“Energy Answers” Waste-to-Energy Incinerator Raises More Questions
Energy Answers International has secured a construction permit to build a waste-to-energy incinerator in
Baltimore, just one mile away from Curtis Bay Elementary School and Benjamin Franklin Middle School.1
These incinerators take household and hazardous wastes and burn them to create electricity.
Waste companies, politicians, and other proponents highlight the ability of this technology to move
Maryland towards “zero-waste.”2 But is that really true? What are the real facts about this proposed
Claim: It is a source of clean energy – more favorable than the use of fossil fuels like coal and oil.
o If constructed, this plant could be one of the largest sources of mercury emissions in the state since the
passage of the Maryland Healthy Air Act.3
o Per unit of energy (MWh), the incineration of municipal solid waste produces more carbon dioxide
than the combustion of coal.4
o The dangerous substances in wastes do not disappear when they are burned. Waste incineration emits
gases and ash laden with toxic chemicals and heavy metals that threaten human and ecological health.
o Incineration can release ultra-fine particulate matter (PM) – which is so small that it is one of the most
difficult pollutants to control and one of the most dangerous to human health – even more dangerous
than the particulate matter produced by coal plants.5
o Installing even the most cutting edge pollution control technology does not eliminate toxins – it can
only collect them into concentrated forms that must be land-filled.6
Claim: It decreases the volume of waste that must be handled by the state.
o Burning trash transforms solid waste into gases that enter our atmosphere and negatively impact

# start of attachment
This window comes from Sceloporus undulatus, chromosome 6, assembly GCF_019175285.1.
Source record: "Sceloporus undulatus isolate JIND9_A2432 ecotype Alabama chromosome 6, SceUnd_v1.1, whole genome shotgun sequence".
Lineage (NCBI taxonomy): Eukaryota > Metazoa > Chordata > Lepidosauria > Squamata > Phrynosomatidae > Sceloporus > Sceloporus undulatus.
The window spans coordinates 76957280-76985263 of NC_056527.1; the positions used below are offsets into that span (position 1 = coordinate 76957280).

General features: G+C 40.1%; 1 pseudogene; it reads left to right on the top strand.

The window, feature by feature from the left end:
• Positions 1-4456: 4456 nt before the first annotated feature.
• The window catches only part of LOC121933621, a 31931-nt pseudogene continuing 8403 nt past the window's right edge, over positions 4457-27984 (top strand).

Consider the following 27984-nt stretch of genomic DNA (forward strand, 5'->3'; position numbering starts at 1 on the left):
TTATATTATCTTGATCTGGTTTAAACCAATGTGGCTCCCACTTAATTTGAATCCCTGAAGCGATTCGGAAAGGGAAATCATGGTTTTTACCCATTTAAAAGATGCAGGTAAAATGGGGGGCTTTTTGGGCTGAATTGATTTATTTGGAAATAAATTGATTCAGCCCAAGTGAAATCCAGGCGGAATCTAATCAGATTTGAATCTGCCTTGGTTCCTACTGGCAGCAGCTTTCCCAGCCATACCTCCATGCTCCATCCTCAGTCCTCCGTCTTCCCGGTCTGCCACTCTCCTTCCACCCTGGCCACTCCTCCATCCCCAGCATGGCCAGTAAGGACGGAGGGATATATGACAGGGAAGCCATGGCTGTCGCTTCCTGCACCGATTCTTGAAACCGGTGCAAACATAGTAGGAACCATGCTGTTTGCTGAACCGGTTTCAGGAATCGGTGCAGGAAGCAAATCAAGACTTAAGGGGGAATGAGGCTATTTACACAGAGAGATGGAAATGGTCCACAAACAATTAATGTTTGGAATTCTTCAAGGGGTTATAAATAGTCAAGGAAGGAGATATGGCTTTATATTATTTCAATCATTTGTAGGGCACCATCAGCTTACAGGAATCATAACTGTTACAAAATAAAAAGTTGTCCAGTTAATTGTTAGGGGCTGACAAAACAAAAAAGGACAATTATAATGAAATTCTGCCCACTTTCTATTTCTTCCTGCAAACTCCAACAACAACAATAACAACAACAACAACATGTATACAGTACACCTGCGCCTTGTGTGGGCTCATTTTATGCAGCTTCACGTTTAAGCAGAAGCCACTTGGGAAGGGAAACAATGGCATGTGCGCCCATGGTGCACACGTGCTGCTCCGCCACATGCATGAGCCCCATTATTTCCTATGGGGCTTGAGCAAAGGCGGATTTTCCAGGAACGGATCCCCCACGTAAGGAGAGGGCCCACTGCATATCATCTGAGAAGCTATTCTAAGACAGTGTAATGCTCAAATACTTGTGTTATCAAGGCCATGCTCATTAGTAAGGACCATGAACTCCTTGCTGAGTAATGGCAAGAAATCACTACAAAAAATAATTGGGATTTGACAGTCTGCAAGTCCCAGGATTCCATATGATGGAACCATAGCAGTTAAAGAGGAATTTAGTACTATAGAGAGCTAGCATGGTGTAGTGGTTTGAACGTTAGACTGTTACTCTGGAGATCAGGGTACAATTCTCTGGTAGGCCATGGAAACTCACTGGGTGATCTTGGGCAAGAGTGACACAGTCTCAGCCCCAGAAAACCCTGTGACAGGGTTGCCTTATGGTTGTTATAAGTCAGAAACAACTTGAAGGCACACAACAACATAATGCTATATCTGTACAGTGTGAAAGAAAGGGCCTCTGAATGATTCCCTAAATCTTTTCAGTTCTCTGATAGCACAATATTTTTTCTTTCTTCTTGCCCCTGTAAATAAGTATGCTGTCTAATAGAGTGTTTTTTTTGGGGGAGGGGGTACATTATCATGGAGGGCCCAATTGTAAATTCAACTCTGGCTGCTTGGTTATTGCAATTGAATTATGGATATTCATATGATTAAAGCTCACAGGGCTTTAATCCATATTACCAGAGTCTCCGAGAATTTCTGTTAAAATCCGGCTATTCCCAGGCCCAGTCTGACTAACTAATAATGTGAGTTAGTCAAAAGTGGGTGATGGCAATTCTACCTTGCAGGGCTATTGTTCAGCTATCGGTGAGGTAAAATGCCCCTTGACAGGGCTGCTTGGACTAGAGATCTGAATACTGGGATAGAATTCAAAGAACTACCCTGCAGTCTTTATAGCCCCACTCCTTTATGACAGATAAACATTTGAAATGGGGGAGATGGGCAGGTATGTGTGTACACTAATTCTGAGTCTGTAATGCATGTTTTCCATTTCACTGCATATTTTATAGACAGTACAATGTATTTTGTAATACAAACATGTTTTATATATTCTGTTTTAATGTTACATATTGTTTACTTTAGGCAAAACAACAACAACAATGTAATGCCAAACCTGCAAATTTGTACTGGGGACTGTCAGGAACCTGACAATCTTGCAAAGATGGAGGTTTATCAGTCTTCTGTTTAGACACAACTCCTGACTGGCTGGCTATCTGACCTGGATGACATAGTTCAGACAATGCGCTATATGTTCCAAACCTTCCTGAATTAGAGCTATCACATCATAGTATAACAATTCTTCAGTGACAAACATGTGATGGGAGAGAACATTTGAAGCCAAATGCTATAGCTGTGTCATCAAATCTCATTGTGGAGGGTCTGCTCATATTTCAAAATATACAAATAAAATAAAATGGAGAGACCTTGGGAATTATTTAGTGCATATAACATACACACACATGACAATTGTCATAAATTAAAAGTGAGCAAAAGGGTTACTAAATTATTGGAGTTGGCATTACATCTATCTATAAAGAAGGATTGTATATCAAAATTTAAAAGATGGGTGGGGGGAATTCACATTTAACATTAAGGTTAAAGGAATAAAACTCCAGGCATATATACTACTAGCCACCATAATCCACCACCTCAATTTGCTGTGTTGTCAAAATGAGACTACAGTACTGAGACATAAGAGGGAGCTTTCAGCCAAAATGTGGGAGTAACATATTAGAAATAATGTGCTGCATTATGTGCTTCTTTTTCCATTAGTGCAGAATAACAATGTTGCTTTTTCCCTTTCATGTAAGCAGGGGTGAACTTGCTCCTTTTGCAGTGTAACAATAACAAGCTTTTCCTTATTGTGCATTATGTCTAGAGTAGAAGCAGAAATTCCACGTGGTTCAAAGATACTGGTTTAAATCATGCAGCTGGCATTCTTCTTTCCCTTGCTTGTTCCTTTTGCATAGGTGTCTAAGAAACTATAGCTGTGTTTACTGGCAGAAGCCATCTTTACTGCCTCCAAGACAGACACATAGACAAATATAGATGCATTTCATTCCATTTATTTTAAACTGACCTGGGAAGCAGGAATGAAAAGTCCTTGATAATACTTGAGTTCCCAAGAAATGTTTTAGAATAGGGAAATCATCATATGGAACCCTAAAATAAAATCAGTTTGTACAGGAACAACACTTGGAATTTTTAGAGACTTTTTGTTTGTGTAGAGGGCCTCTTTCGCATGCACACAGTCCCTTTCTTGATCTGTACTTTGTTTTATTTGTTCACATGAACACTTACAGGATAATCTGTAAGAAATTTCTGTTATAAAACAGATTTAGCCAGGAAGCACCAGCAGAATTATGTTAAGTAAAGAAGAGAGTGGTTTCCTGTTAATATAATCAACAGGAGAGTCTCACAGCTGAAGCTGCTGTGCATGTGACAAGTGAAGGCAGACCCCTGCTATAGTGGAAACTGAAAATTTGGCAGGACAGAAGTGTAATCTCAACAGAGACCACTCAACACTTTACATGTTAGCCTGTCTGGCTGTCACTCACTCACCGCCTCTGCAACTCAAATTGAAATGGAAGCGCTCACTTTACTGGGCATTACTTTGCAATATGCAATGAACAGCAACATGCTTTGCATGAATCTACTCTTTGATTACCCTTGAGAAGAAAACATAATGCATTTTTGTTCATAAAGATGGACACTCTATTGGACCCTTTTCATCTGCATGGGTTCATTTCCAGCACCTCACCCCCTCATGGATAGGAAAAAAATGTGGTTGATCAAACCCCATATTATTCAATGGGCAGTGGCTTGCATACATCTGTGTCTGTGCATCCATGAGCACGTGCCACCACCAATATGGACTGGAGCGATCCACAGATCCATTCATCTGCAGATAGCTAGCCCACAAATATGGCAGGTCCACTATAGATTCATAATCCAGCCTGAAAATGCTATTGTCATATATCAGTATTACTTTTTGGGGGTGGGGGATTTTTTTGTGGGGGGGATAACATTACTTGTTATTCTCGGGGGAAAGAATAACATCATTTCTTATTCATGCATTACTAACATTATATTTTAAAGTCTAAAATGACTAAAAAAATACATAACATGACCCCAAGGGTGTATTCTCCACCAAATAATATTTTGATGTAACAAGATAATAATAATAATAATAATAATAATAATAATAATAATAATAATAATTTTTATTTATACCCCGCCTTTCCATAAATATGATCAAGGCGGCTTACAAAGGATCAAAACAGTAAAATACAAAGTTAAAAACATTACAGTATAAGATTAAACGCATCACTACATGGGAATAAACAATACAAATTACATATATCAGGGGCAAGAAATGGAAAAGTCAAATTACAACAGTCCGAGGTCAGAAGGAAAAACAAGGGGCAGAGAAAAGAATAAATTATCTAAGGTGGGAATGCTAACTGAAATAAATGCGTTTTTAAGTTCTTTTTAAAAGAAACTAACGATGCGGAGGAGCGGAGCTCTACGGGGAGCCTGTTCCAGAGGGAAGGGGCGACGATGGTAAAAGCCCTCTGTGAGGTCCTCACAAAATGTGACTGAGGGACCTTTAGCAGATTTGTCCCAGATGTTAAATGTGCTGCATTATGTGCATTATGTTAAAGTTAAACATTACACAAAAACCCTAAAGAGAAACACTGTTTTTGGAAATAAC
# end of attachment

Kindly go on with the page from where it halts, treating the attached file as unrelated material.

human health and the environment. Eventually, in the form of costs incurred by public health
problems and environmental remediation, the state will have to pay for and deal with these wastes.7
o The goal of “zero waste” in Maryland will not be met by waste incineration. Instead, this will create an
energy generation process that demands the continued production of wastes and the importation of
waste from other states.
o We can truly achieve “zero waste” only by encouraging reuse, recycling, and composting.8 If national
recycling rates were to double, over 1 million new green jobs could be created.9
Despite how this waste incinerator will unequally risk the health of some citizens so that others may profit,
certain Maryland politicians are supporting it as a quick and easy way to meet state renewable energy
Act now: Urge Governor Martin O’Malley to reverse course on his support for this trash incinerator and to
stop incentivizing incineration in the state of Maryland. Sign the petition here:
CCAN is committed to pushing the state of Maryland farther in production and development of
real clean energy alternatives to fossil fuels for the health of our communities and our
environment. For more information, contact Leslie Morrison by email at
[email protected] or by phone at (240)-396-2140.
Bay Energy. About Us.
A. E. 2011. Environmentalists urge O’Malley to veto waste-to-energy bill.
3Environmental Integrity Project. 2010. June 10, 2010.:
4Environmental Protection Agency. 2007. Clean Energy: Air Emissions.
5Allsopp, M., Costner, P. & Johnston, P. 2001. Incineration and Human Health.
6Global Alliance for Incinerator Alternatives. 2008. Incinerators Trash Community Health.
7Allsopp, et al., above n 5.
8Greenpeace. Pollution and health impacts of waste incinerators.
9Global Alliance for Incinerator Alternatives, above n 6.